Outsourcing refers to a company that contracts with another company to provide services that might otherwise be performed by in-house employees. Many large companies now outsource jobs such as call center services, e-mail services, and payroll. These jobs are handled by separate companies that specialize in each service, and are often located overseas.
There are many reasons that companies outsource various jobs, but the most prominent advantage seems to be the fact that it often saves money. Many of the companies that provide outsourcing services are able to do the work for considerably less money, as they don't have to provide benefits to their workers and have fewer overhead expenses to worry about.
Outsourcing also allows companies to focus on other business issues while having the details taken care of by outside experts. This means that a large amount of resources and attention, which might fall on the shoulders of management professionals, can be used for more important, broader issues within the company. The specialized company that handles the outsourced work is often streamlined, and often has world-class capabilities and access to new technology that a company couldn't afford to buy on their own. Plus, if a company is looking to expand, outsourcing is a cost-effective way to start building foundations in other countries.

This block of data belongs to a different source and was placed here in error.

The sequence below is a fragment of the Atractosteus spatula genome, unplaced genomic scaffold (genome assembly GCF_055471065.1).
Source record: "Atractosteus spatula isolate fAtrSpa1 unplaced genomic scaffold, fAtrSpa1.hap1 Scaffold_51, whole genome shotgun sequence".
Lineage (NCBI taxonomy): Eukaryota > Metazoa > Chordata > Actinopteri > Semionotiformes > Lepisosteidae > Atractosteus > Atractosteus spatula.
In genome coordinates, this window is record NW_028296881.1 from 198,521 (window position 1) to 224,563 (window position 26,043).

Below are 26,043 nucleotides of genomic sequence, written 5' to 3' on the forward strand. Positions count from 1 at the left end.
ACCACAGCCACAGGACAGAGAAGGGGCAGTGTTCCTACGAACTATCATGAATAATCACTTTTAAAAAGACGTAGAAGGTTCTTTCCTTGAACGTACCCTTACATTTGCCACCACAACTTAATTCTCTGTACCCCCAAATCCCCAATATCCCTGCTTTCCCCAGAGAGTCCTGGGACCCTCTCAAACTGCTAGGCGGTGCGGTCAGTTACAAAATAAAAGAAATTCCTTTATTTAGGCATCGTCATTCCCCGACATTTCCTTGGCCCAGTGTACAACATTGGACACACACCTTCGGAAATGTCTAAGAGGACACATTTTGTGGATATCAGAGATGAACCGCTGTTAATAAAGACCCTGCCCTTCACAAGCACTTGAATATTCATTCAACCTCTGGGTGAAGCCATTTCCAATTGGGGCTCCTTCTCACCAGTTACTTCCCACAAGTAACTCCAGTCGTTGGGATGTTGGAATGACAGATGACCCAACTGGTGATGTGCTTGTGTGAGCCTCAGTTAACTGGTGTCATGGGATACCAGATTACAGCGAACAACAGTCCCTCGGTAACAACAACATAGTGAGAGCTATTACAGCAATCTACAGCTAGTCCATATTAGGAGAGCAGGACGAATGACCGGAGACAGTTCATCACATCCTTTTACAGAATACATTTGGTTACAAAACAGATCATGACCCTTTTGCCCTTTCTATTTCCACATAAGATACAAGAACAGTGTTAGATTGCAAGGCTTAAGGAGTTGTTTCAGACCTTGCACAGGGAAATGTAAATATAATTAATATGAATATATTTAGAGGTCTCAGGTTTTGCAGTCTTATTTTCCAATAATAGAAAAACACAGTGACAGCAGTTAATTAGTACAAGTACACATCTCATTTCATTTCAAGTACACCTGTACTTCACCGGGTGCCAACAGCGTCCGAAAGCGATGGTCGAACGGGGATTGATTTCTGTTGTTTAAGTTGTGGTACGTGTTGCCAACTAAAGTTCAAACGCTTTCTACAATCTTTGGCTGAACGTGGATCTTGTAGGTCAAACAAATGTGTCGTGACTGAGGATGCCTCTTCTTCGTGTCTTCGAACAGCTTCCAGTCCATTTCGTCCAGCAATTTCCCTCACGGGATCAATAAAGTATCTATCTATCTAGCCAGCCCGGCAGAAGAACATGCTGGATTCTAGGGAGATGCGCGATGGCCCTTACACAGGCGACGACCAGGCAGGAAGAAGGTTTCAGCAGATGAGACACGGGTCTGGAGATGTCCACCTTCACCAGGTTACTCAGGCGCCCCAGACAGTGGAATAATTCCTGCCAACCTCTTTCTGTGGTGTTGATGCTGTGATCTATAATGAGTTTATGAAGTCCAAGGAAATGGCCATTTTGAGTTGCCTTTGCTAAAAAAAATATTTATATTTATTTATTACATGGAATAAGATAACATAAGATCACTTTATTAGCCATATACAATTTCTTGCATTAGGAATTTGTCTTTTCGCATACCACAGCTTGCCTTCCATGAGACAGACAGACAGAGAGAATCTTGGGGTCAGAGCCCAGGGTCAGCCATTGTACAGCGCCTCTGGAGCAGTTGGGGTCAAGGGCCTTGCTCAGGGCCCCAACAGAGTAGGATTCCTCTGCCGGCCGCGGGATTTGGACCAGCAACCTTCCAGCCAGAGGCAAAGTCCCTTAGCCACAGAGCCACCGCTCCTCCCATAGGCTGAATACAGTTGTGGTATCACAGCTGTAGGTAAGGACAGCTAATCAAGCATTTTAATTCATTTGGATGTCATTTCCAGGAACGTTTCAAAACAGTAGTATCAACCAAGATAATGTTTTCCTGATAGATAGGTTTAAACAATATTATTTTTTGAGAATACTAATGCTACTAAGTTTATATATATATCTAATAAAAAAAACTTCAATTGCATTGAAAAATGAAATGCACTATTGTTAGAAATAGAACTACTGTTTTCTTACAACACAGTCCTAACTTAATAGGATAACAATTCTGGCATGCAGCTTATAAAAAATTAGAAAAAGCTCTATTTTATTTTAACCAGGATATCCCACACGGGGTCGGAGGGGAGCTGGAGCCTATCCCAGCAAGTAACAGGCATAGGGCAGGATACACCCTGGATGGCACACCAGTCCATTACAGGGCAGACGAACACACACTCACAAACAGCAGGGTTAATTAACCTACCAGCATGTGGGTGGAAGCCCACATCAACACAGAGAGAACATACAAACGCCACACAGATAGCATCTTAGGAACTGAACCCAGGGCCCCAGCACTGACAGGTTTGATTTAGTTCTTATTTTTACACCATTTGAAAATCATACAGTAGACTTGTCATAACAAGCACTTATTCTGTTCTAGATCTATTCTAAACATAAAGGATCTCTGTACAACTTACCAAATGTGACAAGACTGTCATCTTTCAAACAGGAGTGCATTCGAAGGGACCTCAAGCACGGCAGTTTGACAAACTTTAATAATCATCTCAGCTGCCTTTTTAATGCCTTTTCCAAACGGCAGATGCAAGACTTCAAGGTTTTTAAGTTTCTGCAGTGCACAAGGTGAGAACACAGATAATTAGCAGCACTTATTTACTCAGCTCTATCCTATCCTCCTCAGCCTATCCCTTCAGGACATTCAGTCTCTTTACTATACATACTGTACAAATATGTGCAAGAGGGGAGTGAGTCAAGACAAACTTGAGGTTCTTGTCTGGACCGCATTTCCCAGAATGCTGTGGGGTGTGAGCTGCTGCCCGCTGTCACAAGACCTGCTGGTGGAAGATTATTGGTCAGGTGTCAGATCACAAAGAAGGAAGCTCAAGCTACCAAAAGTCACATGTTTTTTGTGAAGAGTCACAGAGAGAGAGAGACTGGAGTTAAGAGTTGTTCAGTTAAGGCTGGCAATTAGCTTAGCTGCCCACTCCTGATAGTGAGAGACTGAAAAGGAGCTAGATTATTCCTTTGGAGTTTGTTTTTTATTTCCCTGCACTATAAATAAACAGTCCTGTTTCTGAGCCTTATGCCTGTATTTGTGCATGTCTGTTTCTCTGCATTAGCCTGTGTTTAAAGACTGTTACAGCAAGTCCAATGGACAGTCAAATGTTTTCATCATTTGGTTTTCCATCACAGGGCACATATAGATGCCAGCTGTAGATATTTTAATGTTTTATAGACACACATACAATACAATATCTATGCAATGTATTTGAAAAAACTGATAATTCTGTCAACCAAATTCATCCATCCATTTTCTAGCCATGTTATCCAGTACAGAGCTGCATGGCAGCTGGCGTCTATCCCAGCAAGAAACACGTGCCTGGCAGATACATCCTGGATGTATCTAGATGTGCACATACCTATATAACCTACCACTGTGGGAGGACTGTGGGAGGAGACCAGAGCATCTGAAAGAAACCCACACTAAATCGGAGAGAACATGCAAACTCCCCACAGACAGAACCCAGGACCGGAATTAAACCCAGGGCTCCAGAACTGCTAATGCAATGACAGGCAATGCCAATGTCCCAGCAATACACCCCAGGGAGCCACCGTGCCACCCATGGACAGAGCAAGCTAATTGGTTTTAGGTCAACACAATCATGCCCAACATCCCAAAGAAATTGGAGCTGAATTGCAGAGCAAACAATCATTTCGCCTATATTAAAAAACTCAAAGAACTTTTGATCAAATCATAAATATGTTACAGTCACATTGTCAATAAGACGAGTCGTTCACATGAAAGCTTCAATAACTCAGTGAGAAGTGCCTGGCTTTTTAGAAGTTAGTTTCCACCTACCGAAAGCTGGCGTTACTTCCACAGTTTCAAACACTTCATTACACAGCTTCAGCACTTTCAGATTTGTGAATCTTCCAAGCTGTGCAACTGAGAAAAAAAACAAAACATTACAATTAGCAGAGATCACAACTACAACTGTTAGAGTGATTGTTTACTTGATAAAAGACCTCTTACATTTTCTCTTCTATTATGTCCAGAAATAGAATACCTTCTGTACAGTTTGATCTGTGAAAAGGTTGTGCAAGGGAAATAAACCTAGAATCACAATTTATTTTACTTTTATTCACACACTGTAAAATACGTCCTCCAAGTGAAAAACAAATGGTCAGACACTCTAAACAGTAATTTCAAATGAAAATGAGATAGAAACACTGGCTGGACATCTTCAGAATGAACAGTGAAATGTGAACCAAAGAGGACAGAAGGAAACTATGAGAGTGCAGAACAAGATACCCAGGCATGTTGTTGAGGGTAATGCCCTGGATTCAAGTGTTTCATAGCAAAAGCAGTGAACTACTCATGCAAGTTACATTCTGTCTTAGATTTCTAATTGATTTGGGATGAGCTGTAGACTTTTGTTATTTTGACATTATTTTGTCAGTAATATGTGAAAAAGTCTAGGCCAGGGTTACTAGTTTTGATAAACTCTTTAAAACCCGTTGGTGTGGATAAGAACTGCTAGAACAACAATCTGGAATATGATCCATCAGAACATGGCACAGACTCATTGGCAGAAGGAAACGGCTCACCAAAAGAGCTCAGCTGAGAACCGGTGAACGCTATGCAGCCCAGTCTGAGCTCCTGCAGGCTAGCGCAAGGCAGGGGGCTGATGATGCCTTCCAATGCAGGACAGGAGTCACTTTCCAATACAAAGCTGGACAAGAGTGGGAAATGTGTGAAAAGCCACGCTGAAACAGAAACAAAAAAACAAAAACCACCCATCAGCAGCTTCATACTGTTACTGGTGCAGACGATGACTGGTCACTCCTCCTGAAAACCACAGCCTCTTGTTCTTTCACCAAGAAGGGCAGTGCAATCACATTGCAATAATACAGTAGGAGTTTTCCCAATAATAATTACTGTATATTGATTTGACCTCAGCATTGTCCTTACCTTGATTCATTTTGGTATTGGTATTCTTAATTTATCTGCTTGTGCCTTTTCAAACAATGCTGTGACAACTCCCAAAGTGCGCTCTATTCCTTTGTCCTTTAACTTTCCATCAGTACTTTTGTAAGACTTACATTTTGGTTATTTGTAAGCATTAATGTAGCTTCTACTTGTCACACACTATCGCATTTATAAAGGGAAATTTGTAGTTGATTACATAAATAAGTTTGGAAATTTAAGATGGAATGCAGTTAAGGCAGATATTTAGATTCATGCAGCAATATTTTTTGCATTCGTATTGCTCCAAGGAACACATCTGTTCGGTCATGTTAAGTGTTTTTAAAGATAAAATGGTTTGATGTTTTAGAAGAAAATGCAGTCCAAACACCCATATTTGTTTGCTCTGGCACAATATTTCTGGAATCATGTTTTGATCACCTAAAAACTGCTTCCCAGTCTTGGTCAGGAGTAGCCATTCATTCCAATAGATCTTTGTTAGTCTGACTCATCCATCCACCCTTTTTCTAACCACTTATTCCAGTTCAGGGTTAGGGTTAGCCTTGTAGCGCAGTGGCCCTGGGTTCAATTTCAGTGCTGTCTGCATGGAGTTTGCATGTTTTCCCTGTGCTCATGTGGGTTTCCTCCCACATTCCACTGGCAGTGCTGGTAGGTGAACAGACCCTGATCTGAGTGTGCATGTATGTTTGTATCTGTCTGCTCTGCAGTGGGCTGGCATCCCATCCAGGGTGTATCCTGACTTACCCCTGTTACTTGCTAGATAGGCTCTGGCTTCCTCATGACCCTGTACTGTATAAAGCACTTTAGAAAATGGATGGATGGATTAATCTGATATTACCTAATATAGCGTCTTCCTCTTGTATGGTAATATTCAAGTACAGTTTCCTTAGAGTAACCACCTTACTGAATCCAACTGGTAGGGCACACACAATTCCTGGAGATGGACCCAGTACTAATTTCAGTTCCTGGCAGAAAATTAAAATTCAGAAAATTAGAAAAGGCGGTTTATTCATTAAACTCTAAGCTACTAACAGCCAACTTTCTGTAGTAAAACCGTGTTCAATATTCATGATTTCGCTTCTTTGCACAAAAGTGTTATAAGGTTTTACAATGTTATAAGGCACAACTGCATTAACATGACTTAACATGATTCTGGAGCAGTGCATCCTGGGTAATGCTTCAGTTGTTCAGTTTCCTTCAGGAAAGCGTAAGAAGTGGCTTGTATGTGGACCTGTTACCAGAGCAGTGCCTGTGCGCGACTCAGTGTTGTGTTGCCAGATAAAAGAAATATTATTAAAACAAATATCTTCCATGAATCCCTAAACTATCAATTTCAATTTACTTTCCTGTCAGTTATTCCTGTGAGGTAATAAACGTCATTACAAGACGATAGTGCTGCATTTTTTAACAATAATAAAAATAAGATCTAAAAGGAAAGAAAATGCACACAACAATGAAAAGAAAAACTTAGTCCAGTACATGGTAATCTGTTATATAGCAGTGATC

There are some disadvantages to outsourcing as well. One of these is that outsourcing often eliminates direct communication between a company and its clients. This prevents a company from building solid relationships with their customers, and often leads to dissatisfaction on one or both sides. There is also the danger of not being able to control some aspects of the company, as outsourcing may lead to delayed communications and project implementation. Any sensitive information is more vulnerable, and a company may become very dependent upon its outsource providers, which could lead to problems should the outsource